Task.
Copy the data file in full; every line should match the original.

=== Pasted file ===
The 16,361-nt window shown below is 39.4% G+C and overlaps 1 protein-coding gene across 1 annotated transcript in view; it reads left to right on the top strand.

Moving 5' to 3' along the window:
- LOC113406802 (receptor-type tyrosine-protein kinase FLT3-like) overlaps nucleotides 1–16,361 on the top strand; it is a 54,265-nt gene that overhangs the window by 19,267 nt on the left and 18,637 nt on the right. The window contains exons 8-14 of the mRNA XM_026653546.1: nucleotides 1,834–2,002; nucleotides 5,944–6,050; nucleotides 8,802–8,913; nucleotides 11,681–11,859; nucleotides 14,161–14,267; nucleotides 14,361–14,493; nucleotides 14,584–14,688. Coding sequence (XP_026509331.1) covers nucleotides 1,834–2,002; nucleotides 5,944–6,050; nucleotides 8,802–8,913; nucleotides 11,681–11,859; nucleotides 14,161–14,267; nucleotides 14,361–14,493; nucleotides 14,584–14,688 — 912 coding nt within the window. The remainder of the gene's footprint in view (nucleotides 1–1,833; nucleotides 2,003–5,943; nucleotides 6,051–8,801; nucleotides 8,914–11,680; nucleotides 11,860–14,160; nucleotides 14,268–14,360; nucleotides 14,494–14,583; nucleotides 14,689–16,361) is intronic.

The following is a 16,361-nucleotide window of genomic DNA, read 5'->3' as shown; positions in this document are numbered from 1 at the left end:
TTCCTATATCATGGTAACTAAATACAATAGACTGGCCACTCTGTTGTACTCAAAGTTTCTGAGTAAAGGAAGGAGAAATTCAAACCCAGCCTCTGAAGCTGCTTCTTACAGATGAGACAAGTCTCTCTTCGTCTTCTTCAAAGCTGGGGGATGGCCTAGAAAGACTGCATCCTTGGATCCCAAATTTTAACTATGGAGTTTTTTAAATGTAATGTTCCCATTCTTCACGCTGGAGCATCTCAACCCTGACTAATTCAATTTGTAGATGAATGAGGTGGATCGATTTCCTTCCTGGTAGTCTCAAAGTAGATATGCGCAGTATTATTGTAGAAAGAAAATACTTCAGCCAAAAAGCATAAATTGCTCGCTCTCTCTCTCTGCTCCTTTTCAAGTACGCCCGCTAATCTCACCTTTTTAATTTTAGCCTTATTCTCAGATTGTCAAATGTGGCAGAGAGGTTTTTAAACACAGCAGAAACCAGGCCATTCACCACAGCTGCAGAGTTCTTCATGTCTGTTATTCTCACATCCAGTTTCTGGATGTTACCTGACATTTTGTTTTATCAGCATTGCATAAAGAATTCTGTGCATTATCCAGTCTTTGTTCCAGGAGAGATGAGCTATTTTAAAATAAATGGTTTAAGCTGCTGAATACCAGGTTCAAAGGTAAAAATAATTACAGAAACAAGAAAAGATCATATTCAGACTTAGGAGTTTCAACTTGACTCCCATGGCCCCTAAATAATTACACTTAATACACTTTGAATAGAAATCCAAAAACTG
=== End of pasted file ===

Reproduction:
The 16,361-nt window shown below is 39.4% G+C and overlaps 1 protein-coding gene across 1 annotated transcript in view; it reads left to right on the top strand.

Moving 5' to 3' along the window:
- LOC113406802 (receptor-type tyrosine-protein kinase FLT3-like) overlaps nucleotides 1–16,361 on the top strand; it is a 54,265-nt gene that overhangs the window by 19,267 nt on the left and 18,637 nt on the right. The window contains exons 8-14 of the mRNA XM_026653546.1: nucleotides 1,834–2,002; nucleotides 5,944–6,050; nucleotides 8,802–8,913; nucleotides 11,681–11,859; nucleotides 14,161–14,267; nucleotides 14,361–14,493; nucleotides 14,584–14,688. Coding sequence (XP_026509331.1) covers nucleotides 1,834–2,002; nucleotides 5,944–6,050; nucleotides 8,802–8,913; nucleotides 11,681–11,859; nucleotides 14,161–14,267; nucleotides 14,361–14,493; nucleotides 14,584–14,688 — 912 coding nt within the window. The remainder of the gene's footprint in view (nucleotides 1–1,833; nucleotides 2,003–5,943; nucleotides 6,051–8,801; nucleotides 8,914–11,680; nucleotides 11,860–14,160; nucleotides 14,268–14,360; nucleotides 14,494–14,583; nucleotides 14,689–16,361) is intronic.

The following is a 16,361-nucleotide window of genomic DNA, read 5'->3' as shown; positions in this document are numbered from 1 at the left end:
TTCCTATATCATGGTAACTAAATACAATAGACTGGCCACTCTGTTGTACTCAAAGTTTCTGAGTAAAGGAAGGAGAAATTCAAACCCAGCCTCTGAAGCTGCTTCTTACAGATGAGACAAGTCTCTCTTCGTCTTCTTCAAAGCTGGGGGATGGCCTAGAAAGACTGCATCCTTGGATCCCAAATTTTAACTATGGAGTTTTTTAAATGTAATGTTCCCATTCTTCACGCTGGAGCATCTCAACCCTGACTAATTCAATTTGTAGATGAATGAGGTGGATCGATTTCCTTCCTGGTAGTCTCAAAGTAGATATGCGCAGTATTATTGTAGAAAGAAAATACTTCAGCCAAAAAGCATAAATTGCTCGCTCTCTCTCTCTGCTCCTTTTCAAGTACGCCCGCTAATCTCACCTTTTTAATTTTAGCCTTATTCTCAGATTGTCAAATGTGGCAGAGAGGTTTTTAAACACAGCAGAAACCAGGCCATTCACCACAGCTGCAGAGTTCTTCATGTCTGTTATTCTCACATCCAGTTTCTGGATGTTACCTGACATTTTGTTTTATCAGCATTGCATAAAGAATTCTGTGCATTATCCAGTCTTTGTTCCAGGAGAGATGAGCTATTTTAAAATAAATGGTTTAAGCTGCTGAATACCAGGTTCAAAGGTAAAAATAATTACAGAAACAAGAAAAGATCATATTCAGACTTAGGAGTTTCAACTTGACTCCCATGGCCCCTAAATAATTACACTTAATACACTTTGAATAGAAATCCAAAAACTG